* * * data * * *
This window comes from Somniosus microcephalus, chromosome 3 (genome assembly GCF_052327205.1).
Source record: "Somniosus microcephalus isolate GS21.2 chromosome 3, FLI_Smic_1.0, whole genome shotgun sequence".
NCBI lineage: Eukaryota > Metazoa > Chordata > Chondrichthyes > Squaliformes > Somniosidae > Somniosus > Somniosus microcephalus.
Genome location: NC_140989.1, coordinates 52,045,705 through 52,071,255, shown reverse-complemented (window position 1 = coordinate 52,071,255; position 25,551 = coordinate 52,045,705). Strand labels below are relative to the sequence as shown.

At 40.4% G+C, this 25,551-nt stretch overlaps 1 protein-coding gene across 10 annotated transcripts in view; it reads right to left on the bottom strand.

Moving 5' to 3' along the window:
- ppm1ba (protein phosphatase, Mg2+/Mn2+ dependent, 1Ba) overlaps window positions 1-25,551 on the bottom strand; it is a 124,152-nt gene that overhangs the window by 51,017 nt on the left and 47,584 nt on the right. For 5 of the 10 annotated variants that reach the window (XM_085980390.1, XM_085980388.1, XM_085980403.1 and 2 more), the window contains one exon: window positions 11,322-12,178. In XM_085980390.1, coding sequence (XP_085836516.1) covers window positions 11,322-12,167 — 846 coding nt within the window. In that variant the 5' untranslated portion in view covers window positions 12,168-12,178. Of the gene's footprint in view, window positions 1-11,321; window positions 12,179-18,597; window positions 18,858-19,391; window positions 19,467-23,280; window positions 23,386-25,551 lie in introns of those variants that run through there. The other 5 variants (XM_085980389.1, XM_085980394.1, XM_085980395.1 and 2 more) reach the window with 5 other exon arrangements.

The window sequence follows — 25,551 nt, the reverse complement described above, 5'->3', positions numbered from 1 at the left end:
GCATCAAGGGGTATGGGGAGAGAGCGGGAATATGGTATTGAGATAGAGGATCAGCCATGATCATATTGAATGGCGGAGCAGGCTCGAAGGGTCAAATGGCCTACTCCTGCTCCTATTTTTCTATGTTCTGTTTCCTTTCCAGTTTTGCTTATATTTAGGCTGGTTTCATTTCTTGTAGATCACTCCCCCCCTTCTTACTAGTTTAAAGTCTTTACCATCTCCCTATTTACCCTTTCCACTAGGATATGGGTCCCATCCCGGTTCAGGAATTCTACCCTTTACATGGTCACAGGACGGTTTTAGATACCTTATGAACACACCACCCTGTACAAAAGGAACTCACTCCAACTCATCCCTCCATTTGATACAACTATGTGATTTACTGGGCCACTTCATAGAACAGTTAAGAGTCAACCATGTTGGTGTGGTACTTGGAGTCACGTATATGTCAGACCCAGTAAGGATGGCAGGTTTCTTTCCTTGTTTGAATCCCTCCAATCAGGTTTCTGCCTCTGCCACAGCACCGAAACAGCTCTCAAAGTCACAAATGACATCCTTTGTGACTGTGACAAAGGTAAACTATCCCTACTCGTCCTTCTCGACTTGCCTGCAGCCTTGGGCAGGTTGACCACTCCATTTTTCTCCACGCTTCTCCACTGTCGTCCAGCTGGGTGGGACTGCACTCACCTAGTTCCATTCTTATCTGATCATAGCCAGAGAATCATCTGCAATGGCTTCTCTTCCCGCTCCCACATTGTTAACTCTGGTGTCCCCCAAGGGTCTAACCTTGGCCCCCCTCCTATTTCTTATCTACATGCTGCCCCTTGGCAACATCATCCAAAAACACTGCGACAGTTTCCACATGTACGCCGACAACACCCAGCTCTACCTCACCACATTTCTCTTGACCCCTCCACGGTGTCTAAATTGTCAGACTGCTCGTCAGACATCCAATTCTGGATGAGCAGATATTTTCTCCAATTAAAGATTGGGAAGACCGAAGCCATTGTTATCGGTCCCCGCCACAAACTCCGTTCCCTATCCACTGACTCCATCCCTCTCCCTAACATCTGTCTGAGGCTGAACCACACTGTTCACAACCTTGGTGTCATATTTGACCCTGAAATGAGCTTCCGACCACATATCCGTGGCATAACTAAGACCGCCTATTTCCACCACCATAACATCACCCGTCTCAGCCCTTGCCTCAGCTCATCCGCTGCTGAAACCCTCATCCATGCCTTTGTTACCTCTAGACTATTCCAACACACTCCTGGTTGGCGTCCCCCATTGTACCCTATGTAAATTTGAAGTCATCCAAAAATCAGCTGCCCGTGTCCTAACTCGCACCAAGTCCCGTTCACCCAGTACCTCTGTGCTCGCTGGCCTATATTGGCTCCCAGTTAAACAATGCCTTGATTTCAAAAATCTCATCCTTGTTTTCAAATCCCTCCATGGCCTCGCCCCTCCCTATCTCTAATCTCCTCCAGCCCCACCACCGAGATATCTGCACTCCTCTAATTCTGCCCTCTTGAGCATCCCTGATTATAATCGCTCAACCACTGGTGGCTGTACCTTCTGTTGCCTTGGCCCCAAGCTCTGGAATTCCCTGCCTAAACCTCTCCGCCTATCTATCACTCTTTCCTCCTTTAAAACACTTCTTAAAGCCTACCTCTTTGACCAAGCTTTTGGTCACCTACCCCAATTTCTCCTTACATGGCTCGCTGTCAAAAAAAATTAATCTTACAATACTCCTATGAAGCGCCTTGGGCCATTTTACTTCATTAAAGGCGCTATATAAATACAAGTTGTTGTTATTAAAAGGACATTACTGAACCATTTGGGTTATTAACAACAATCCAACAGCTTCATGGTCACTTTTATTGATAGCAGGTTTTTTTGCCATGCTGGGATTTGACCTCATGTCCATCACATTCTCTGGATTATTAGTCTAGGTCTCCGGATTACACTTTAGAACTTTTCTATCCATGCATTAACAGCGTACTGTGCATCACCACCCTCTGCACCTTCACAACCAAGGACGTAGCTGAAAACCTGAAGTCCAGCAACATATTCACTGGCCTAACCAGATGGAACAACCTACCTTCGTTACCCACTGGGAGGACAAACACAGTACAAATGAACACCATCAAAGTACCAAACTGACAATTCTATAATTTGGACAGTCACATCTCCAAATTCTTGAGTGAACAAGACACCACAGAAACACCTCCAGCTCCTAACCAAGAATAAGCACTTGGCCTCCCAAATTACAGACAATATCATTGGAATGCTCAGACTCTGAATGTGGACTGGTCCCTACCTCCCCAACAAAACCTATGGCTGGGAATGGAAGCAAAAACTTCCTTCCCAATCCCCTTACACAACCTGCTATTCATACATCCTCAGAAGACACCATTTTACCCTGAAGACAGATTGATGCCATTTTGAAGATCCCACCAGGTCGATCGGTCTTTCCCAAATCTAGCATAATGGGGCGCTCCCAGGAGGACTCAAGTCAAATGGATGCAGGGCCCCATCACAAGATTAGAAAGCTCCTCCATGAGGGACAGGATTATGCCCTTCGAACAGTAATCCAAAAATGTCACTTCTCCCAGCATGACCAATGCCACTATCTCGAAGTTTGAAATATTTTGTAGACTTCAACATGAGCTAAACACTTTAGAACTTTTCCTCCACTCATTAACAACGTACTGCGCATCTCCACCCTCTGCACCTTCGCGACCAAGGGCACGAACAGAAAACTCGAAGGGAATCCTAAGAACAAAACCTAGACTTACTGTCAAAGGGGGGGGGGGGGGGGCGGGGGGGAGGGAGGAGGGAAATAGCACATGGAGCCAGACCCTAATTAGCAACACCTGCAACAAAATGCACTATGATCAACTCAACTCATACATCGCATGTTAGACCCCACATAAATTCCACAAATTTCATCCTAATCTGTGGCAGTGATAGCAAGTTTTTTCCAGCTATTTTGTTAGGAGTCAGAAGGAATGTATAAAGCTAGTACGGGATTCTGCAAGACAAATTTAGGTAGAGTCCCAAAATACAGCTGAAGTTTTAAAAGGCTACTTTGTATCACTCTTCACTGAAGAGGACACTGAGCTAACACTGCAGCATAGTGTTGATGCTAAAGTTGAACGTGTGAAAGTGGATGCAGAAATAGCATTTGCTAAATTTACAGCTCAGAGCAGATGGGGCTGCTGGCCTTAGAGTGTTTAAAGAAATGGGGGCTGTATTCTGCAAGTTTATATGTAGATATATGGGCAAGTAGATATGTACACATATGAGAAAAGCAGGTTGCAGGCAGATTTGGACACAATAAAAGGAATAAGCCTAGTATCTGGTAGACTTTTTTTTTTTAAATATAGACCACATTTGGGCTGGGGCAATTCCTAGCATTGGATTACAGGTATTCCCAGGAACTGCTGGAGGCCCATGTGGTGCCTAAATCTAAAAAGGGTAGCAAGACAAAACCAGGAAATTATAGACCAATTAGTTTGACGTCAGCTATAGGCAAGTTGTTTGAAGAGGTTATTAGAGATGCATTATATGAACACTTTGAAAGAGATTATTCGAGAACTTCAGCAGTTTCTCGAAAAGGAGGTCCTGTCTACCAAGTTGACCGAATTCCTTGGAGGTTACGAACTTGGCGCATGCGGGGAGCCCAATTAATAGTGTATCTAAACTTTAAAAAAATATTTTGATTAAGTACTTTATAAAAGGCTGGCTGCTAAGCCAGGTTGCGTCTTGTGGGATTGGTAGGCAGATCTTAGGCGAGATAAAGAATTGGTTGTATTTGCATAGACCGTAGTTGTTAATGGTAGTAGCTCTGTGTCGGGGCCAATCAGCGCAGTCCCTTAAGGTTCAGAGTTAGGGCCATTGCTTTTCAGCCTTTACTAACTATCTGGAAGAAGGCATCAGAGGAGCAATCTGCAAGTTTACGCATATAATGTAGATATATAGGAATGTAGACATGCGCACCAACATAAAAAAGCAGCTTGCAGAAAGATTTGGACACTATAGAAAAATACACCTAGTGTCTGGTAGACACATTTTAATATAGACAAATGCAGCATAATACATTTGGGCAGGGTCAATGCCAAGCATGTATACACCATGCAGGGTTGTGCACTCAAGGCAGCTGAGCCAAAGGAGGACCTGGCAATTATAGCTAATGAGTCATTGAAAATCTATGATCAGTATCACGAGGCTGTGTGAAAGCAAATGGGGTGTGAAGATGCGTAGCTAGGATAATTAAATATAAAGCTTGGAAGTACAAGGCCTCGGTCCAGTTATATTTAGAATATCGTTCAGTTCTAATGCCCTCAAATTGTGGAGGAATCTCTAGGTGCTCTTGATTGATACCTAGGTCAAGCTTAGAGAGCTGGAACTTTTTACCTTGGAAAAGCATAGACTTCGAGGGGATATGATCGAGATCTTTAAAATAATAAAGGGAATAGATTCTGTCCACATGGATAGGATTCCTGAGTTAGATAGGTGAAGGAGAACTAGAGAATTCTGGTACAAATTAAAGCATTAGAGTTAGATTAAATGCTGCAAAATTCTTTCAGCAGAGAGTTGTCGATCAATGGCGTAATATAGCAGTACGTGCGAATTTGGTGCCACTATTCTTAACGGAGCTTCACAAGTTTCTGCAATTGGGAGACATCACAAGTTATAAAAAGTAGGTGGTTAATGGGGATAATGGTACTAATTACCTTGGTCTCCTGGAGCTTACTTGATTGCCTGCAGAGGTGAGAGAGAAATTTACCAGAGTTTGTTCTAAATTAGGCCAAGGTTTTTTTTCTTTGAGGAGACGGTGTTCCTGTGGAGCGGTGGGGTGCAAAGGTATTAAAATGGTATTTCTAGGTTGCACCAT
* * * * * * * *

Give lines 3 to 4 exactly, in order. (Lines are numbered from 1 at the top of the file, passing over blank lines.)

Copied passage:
NCBI lineage: Eukaryota > Metazoa > Chordata > Chondrichthyes > Squaliformes > Somniosidae > Somniosus > Somniosus microcephalus.
Genome location: NC_140989.1, coordinates 52,045,705 through 52,071,255, shown reverse-complemented (window position 1 = coordinate 52,071,255; position 25,551 = coordinate 52,045,705). Strand labels below are relative to the sequence as shown.